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Standing on One Corner in Asheville, Part Two

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An eight-story, skeletal form of poured concrete reinforced with steel (upper right) stood on the corner of North Main and College Street for about 6 years as infighting among the Smith Estate’s heirs halted construction. An original drawing of the hotel (RSS0709) is dated January 1906. This was quite an embarrassment to the architectural firm of Smith & Carrier. Once the estate was settled, two prominent business men—John H. Lange and Gay Green—purchased the site to finish the building.

John H. Lange ( 1868-1924) was raised in the Avery Creek area. He moved to and worked in Spartanburg, S.C. before coming to Asheville in the late 1890’s.  Lange first appeared in the City Directory as the manager of the Glen Rock Hotel in 1896-97, as well as the proprietor of a saloon at 15-17 West College street in 1899-1900.  In 1909 Mr. Lange organized the Western Carolina Auto Company and was prominent in real estate and development activities in town.

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Gay Green (1870-1951) was once described as an “Asheville Capitalist”. He was born in the Newfound section of Leicester. Around 1890 Green established a grocery store at the corner of Roberts and Buxton Street. He sold the store and moved to Watsonville, California to enter the hotel business.  He returned to Asheville in 1902 and founded a furniture business with his brother on Patton Avenue. In 1905 he founded the Imperial Life Insurance Company. He was a prolific buyer of land and properties.

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In November of 1910, Lange and Green purchased the uncompleted building—then called The Miller Hotel—standing on the corner of North Main and College Street. The combination of the new owners’ surnames formed the name for the soon-to-be-completed building: The Langren Hotel.

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Concrete blocks with 60 different patterns were made on the third floor of the hotel. A blacksmith shop was also set up there and all the iron braces to be used in the roof were made there. (Asheville Citizen May 20, 1911) In May of 1912 the following headline appeared in the Asheville Citizen.  Prominent businessmen, including the photographer H. Taylor Rogers, wrote effusive praise for the new hotel which would open soon in Asheville.  business men opinion head 5 25 1912.jpg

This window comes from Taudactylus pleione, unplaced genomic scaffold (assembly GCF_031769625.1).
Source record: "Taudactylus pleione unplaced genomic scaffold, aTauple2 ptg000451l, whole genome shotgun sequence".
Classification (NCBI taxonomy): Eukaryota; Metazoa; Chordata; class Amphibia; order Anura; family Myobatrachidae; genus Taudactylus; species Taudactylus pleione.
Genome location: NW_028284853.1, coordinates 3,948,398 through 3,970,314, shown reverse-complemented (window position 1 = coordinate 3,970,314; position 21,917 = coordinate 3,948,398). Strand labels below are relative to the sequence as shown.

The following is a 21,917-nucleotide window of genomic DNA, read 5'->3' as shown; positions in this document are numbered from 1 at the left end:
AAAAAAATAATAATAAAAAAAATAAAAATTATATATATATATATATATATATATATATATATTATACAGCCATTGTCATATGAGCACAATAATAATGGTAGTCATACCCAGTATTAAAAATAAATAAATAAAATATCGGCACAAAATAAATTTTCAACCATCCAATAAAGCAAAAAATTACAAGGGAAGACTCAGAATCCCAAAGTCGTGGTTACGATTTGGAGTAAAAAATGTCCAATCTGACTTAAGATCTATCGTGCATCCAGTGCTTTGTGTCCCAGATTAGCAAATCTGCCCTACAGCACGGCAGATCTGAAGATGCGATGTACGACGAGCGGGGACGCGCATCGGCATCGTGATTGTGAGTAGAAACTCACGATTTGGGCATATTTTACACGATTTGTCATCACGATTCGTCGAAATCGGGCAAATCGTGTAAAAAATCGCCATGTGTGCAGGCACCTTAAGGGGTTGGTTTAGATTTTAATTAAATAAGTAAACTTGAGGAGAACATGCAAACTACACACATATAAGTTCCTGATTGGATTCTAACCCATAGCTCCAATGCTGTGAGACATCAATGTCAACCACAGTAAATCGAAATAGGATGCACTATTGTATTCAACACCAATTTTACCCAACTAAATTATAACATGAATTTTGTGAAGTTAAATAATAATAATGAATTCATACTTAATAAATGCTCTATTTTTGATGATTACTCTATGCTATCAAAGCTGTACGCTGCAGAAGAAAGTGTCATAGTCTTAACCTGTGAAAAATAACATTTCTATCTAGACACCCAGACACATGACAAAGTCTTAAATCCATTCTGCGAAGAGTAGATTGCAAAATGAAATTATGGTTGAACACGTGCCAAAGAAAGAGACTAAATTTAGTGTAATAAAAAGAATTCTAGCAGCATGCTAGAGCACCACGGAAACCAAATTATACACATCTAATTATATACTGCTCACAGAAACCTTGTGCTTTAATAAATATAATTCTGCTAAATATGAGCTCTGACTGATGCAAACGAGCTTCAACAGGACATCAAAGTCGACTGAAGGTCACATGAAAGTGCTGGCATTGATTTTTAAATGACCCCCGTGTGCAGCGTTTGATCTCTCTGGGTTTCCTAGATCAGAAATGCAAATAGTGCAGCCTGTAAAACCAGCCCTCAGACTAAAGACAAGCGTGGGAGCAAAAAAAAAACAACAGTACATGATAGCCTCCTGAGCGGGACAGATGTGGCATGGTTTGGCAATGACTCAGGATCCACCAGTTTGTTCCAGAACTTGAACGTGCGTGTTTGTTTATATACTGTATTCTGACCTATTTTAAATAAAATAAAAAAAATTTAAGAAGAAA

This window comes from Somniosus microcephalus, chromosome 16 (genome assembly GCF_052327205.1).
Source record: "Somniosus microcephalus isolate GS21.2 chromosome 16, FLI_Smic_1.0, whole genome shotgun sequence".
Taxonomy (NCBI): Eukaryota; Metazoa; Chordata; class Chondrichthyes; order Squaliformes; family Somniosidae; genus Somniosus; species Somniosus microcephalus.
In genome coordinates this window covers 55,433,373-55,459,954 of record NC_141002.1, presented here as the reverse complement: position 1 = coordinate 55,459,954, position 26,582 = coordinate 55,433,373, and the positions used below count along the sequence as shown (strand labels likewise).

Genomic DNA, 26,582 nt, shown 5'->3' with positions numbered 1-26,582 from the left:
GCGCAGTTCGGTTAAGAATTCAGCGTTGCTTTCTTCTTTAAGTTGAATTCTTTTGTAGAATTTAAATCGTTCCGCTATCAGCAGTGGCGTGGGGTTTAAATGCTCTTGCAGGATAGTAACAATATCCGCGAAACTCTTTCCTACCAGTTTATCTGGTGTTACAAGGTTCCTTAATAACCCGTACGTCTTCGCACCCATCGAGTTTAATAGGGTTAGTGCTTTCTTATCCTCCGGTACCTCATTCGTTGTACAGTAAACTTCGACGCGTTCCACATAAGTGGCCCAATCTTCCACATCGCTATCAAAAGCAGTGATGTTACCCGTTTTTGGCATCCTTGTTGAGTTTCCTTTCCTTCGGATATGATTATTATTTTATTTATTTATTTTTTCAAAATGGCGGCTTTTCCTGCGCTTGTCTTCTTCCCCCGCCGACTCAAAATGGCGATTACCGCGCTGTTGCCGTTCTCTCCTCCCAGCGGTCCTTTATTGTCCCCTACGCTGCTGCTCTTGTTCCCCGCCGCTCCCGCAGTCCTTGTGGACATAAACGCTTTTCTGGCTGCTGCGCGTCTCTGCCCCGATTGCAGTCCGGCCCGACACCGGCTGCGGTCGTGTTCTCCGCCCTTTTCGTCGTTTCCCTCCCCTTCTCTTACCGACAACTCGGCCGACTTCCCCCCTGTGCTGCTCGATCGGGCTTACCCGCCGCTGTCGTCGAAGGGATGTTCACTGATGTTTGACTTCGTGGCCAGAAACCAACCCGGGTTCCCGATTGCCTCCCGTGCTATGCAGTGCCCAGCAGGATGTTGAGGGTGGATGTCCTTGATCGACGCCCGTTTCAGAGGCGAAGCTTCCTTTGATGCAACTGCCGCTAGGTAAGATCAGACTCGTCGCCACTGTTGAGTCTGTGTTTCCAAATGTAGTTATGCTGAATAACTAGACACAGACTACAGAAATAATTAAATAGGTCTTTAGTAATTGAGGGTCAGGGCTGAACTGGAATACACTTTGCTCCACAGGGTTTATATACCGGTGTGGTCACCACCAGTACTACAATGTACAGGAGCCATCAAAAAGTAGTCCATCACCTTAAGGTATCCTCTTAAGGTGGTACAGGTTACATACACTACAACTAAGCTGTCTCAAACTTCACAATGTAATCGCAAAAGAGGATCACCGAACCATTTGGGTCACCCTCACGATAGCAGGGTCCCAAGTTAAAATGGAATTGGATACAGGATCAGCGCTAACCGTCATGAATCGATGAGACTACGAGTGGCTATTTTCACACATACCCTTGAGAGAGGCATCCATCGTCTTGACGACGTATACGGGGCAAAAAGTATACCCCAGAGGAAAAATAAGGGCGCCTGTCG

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The Langren opened its doors for business on July 4, 1912. The Social Happenings column in The Asheville Citizen that day described the banquet and ball to be held in the evening. Prominent local names such as Rankin, Lipinsky, Coxe, Westall, Moore, Wells, Westall, Barnard, Reynolds, McBrayer, Ray, and Haynes were just a few of the attendees that evening. The music and dance programs were described in culinary terms: Red Pepper Rag, Chicken Reel, Clam Chowder Rag, Absinthe Frappe, and Rock and Rye Two Step! All followed, of course, by cigars and cigarettes.  Tickets for the ball could be purchased up until the starting hour of 8:30 p.m. And because many gentlemen were “engaged in business…the occasion will not necessarily be full dress.”

The eight story hotel possessed all modern amenities including a roof top garden, a drug store, and a sanitary soda fountain.

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General Passenger Department of Southern Railway on the rooftop garden on July 5, 1912. J.H. Lange sitting in center, holding his hat.  Photo by Herbert Pelton.

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By 1924 both the New Battery Park and George Vanderbilt hotels presented competition; in 1926 The Asheville-Biltmore Hotel opened its doors as well.  In those years, Asheville was not short on rooms for tourists or conventioneers coming to the mountains.

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Rooms: single $1.50 to $2.50  Double $2.00 to $4.00

After WWII almost everyone had a new automobile and tourism was no longer just for the rich.  An explosion of  motor courts and motels dotted the outskirts of town. Tourists weren’t as interested in staying downtown as they drove from one vacation spot to another. In the 1950’s The Langren Hotel was leased to the the Stiles Hotel Corporation.

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By the late 1950’s the Langren, like the once proud Buck Hotel, saw a slow decline in business and began to rent rooms by the week or month.

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The Asheville Citizen, January 17, 1962

The Langren’s cachet  was fading and it’s business was faltering. New development was planned for the opposite corner of Broadway and College Street. The small parcel of land for “the tallest building in Asheville” needed space for customer parking.

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The Asheville Citizen, January 10, 1964

A new parking garage for the new Northwestern Bank Building  (later known as the BB&T Building) opened in 1965. It stood on the corner until 2014 when it was razed to make way for another hotel.

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Photo by Rob Neufeld, 1992

The corner of Broadway and College Street has come full circle with the opening of the new AC Hotel Marriott.  I’ve “heard tell” it has a rooftop garden as well.

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A rooftop garden is on the left. Now a skeletal form is on the opposite corner. Photo by Terry Taylor   October 17, 2017

Click here to read: “Standing On One Corner in Asheville, Part One.”

Post by Terry Taylor, Friends of the North Carolina Room Board Member

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